Driller Seeks to Overturn Roan Plateau Victory
The Roan Plateau stands proudly above the Colorado River, an island of refuge in the sea of energy development that threatens to industrialize much of western Colorado. The Plateau contains more than 30 square miles of pristine wildlands and is one of the most biologically rich landscapes in Colorado. The Roan is undoubtedly better suited to be a refuge for wildlife, rare plants and big game than a maze of natural gas wells, pipelines and roads. It is truly a place that is too special to drill.
Earthjustice and our clients have fought for nearly five years to keep the Roan Plateau a wild place. That fight culminated in victory last year when federal Judge Marcia Krieger struck down a Bush-era Bureau of Land Management plan for extensive development on the plateau. The court directed the BLM to consider more protective approaches for managing this biological hotspot. The BLM is complying with that order and began a new environmental review process earlier this year.
Unfortunately, Bill Barrett Corporation, one of the oil and gas companies seeking to drill there, has appealed Judge Krieger’s ruling in an attempt to prevent BLM from revising its plan for the Roan. We now find ourselves back in court, working to prevent the corporation from rolling back the clock and industrializing the plateau.
Map of the Roan Plateau Planning Area and active oil and gas wells. View larger map.
Handing the Roan over to unfettered energy development would be a travesty. The Colorado Natural Heritage Program in 1996 ranked the Roan Plateau as one of the four most biologically rich areas in Colorado—the other three were protected as part of the National Park System—and views it as one of Colorado’s most important areas for botanical diversity.
Similarly, the Roan was identified by the Colorado Rare Plant Initiative as one of the seven highest priority areas for conservation action. The plateau also provides a stronghold for a variety of wildlife—an estimated 59 threatened or sensitive animal species are known to or may live in and around the Roan Planning Area.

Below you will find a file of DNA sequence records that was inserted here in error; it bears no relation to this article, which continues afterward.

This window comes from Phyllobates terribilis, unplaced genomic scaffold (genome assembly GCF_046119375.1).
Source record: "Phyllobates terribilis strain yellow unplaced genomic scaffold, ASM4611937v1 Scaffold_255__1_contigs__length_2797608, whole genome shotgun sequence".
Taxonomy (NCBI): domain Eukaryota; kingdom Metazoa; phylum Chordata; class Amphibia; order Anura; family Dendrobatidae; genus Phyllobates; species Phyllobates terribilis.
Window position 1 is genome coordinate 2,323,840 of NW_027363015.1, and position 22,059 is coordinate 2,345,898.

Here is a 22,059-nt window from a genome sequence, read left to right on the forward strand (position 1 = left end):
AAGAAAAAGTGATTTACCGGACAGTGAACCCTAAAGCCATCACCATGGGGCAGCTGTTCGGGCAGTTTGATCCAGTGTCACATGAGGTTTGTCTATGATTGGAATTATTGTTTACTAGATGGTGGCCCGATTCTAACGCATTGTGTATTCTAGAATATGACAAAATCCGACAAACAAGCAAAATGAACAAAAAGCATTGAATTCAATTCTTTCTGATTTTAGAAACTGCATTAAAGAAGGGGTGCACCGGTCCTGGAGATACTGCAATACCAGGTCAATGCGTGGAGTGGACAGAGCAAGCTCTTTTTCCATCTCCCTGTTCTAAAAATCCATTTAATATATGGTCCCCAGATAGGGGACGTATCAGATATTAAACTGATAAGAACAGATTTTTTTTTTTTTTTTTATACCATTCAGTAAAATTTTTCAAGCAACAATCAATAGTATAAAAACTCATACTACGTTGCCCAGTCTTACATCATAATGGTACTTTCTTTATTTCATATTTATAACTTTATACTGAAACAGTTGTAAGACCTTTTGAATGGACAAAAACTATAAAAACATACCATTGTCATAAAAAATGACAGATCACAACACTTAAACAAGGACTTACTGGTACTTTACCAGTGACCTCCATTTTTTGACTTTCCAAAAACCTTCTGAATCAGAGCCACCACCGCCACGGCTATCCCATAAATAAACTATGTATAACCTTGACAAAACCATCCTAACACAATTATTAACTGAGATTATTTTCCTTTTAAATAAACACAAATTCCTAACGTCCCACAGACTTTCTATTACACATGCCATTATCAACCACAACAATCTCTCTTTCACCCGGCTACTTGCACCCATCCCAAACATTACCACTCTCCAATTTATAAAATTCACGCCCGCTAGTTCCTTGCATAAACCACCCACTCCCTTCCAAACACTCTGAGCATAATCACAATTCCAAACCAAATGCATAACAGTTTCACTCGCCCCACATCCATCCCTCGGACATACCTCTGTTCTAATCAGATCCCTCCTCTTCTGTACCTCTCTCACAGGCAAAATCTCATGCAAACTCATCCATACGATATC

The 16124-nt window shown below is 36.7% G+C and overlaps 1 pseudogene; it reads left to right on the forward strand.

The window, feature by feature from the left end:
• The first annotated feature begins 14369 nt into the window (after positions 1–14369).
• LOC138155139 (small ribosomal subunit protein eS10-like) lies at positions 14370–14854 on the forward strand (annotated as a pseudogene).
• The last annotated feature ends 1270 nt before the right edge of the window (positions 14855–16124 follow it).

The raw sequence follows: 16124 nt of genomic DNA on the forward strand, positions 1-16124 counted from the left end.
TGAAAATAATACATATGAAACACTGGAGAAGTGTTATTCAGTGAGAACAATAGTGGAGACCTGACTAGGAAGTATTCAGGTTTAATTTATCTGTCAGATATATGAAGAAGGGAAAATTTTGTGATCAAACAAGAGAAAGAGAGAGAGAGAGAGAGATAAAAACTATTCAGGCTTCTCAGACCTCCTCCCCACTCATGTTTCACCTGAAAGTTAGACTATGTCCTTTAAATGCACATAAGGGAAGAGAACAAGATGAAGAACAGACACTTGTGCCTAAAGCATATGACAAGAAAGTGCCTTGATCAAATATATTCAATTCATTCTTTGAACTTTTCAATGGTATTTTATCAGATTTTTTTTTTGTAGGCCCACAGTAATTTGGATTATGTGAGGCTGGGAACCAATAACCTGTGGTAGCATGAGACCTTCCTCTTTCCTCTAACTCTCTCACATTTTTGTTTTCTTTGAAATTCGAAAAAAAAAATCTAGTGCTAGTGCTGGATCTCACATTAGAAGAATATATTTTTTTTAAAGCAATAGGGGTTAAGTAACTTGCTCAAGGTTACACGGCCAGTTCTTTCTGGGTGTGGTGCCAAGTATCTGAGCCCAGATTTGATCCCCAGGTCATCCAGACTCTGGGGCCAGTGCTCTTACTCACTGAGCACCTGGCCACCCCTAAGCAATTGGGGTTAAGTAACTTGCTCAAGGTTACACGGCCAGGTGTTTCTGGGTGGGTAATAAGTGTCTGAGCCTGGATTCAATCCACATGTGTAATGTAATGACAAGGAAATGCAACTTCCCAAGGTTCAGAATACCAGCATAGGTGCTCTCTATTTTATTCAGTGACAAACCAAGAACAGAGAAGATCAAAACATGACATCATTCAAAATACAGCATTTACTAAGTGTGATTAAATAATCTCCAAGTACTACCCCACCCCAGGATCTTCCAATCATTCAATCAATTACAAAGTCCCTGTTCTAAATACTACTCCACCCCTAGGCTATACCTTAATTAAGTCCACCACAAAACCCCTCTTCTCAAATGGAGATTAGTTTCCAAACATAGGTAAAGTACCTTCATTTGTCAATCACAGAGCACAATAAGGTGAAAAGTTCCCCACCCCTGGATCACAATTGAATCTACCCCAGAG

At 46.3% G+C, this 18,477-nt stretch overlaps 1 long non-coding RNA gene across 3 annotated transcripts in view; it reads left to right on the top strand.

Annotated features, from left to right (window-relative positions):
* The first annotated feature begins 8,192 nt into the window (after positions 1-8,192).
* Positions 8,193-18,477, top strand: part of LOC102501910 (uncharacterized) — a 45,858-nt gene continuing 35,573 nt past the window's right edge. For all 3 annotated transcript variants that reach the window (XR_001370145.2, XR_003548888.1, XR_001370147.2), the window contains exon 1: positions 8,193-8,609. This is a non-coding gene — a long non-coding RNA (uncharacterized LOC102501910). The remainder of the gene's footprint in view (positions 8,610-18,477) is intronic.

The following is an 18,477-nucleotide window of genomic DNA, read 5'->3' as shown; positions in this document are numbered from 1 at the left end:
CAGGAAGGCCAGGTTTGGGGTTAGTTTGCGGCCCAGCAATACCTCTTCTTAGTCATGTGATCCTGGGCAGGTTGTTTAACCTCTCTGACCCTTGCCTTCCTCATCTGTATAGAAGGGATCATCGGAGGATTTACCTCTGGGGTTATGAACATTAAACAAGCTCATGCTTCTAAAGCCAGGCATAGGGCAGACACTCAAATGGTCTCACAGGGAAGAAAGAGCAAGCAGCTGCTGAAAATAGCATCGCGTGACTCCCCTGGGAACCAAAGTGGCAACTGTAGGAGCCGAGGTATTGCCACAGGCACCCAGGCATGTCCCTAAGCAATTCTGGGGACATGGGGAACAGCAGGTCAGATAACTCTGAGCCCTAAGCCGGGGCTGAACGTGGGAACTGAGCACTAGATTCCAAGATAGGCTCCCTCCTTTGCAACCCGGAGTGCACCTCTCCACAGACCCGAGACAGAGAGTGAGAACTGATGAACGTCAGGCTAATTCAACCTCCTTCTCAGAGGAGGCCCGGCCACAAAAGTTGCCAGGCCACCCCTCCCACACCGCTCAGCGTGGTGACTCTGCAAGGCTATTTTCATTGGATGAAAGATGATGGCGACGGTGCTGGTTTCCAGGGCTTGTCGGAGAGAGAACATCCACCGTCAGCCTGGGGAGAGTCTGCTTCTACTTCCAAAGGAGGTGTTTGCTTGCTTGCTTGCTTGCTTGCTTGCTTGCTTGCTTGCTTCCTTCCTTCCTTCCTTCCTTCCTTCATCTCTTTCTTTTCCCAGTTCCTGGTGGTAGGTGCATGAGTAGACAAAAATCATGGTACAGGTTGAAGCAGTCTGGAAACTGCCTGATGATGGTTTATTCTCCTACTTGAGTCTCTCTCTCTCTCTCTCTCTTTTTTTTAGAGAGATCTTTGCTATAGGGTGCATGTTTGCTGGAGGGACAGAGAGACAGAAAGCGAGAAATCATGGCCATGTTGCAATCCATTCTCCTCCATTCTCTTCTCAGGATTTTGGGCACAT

Big game herds, whose range has been decimated by energy development elsewhere, depend on the Roan. And the top of the Plateau hosts “nationally and regionally significant” populations of Colorado River cutthroat trout. As a consequence of this natural bounty, the Roan Plateau supports a significant economy in hunting, fishing, and backcountry recreation.
Last year’s ruling by Judge Krieger held that the Bush-era plan violated the law because, along with failing to take a hard look at the air pollution impacts from drilling, it did not consider a more protective alternative for the Plateau. Our coalition of sportsmen and conservation groups argued successfully that the BLM should have considered a balanced approach known as the community alternative that would have allowed drilling in appropriate, less sensitive locations, while protecting the top of the Roan Plateau from natural gas development.
Such an approach had garnered broad public support during the planning process, with endorsements from local communities and counties and support from 98 percent of the 75,000 public comments received on the Draft Environmental Impact Statement. The failure to even consider this common sense alternative to an “everything goes” approach was the plan’s undoing.
Despite the ruling, Bill Barrett Corporation, which in 2009 disclosed plans to drill more than 3,000 natural gas wells atop the plateau, now seeks to short-circuit the new planning process and restore the industry-friendly plan invalidated last year. Accordingly, we find ourselves back in court and last week filed our response to Bill Barrett Corporation’s arguments. This appeal will play out over the coming year, with the fate of the Roan Plateau at stake.
Earthjustice attorney Michael Freeman said:
We’re glad that BLM is going back to the drawing board and considering a new plan for the Roan Plateau.
We will continue this fight in the appellate Court to ensure that the agency can give the Roan the protection it deserves.